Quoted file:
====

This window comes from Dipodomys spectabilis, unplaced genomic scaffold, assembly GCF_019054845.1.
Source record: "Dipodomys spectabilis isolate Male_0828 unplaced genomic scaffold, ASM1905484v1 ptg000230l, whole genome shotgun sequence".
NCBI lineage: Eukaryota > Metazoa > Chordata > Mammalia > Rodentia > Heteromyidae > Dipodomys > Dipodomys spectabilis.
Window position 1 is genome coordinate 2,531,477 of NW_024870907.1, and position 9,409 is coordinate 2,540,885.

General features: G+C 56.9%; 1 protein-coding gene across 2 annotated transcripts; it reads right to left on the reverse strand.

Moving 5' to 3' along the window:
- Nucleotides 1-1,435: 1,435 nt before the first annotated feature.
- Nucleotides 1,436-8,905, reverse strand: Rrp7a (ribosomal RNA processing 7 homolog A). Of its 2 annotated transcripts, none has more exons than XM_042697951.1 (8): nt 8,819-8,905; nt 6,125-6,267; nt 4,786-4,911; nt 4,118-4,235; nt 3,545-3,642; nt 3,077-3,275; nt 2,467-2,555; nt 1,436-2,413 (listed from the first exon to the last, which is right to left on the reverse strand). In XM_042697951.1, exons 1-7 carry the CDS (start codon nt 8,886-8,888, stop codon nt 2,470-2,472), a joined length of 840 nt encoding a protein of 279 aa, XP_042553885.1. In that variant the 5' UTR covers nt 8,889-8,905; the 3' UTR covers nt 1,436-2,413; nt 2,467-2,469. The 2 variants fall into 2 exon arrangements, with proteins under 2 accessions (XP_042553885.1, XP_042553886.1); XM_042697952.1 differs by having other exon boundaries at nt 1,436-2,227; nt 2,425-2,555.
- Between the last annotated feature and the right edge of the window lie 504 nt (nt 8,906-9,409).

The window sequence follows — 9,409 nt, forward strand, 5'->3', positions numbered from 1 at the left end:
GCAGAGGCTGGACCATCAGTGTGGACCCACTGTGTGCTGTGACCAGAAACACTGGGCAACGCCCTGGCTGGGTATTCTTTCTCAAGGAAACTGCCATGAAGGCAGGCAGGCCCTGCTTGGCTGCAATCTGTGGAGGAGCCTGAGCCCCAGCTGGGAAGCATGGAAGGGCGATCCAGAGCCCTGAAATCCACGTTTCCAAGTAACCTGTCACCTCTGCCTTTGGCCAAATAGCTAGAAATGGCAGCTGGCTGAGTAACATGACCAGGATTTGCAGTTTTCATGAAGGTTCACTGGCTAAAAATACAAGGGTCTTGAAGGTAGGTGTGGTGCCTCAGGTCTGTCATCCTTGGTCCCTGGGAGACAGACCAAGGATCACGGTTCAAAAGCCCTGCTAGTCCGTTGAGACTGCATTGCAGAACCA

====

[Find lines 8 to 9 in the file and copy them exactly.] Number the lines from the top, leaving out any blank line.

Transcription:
- Nucleotides 1,436-8,905, reverse strand: Rrp7a (ribosomal RNA processing 7 homolog A). Of its 2 annotated transcripts, none has more exons than XM_042697951.1 (8): nt 8,819-8,905; nt 6,125-6,267; nt 4,786-4,911; nt 4,118-4,235; nt 3,545-3,642; nt 3,077-3,275; nt 2,467-2,555; nt 1,436-2,413 (listed from the first exon to the last, which is right to left on the reverse strand). In XM_042697951.1, exons 1-7 carry the CDS (start codon nt 8,886-8,888, stop codon nt 2,470-2,472), a joined length of 840 nt encoding a protein of 279 aa, XP_042553885.1. In that variant the 5' UTR covers nt 8,889-8,905; the 3' UTR covers nt 1,436-2,413; nt 2,467-2,469. The 2 variants fall into 2 exon arrangements, with proteins under 2 accessions (XP_042553885.1, XP_042553886.1); XM_042697952.1 differs by having other exon boundaries at nt 1,436-2,227; nt 2,425-2,555.
- Between the last annotated feature and the right edge of the window lie 504 nt (nt 8,906-9,409).